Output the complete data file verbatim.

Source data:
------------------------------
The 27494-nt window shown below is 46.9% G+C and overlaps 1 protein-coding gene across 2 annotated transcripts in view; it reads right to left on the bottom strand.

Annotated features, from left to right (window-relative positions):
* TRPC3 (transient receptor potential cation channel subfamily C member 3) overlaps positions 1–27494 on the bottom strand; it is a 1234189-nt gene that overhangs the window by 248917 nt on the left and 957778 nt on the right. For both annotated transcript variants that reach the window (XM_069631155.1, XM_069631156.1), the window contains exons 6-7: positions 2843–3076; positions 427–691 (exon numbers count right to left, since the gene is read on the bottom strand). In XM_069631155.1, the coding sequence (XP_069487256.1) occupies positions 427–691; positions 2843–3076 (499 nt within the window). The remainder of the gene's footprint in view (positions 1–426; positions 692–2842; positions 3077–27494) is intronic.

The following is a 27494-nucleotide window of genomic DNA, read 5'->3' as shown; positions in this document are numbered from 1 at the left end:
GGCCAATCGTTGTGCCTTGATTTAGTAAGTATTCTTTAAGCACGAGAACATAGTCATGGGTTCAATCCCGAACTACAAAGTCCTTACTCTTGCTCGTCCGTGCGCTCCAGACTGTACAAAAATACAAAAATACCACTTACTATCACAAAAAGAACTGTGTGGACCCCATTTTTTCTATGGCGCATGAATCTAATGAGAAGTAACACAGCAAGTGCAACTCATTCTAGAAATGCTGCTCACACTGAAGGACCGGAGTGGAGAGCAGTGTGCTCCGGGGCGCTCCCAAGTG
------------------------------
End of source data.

The 27494-nt window shown below is 46.9% G+C and overlaps 1 protein-coding gene across 2 annotated transcripts in view; it reads right to left on the bottom strand.

Annotated features, from left to right (window-relative positions):
* TRPC3 (transient receptor potential cation channel subfamily C member 3) overlaps positions 1–27494 on the bottom strand; it is a 1234189-nt gene that overhangs the window by 248917 nt on the left and 957778 nt on the right. For both annotated transcript variants that reach the window (XM_069631155.1, XM_069631156.1), the window contains exons 6-7: positions 2843–3076; positions 427–691 (exon numbers count right to left, since the gene is read on the bottom strand). In XM_069631155.1, the coding sequence (XP_069487256.1) occupies positions 427–691; positions 2843–3076 (499 nt within the window). The remainder of the gene's footprint in view (positions 1–426; positions 692–2842; positions 3077–27494) is intronic.

The following is a 27494-nucleotide window of genomic DNA, read 5'->3' as shown; positions in this document are numbered from 1 at the left end:
GGCCAATCGTTGTGCCTTGATTTAGTAAGTATTCTTTAAGCACGAGAACATAGTCATGGGTTCAATCCCGAACTACAAAGTCCTTACTCTTGCTCGTCCGTGCGCTCCAGACTGTACAAAAATACAAAAATACCACTTACTATCACAAAAAGAACTGTGTGGACCCCATTTTTTCTATGGCGCATGAATCTAATGAGAAGTAACACAGCAAGTGCAACTCATTCTAGAAATGCTGCTCACACTGAAGGACCGGAGTGGAGAGCAGTGTGCTCCGGGGCGCTCCCAAGTG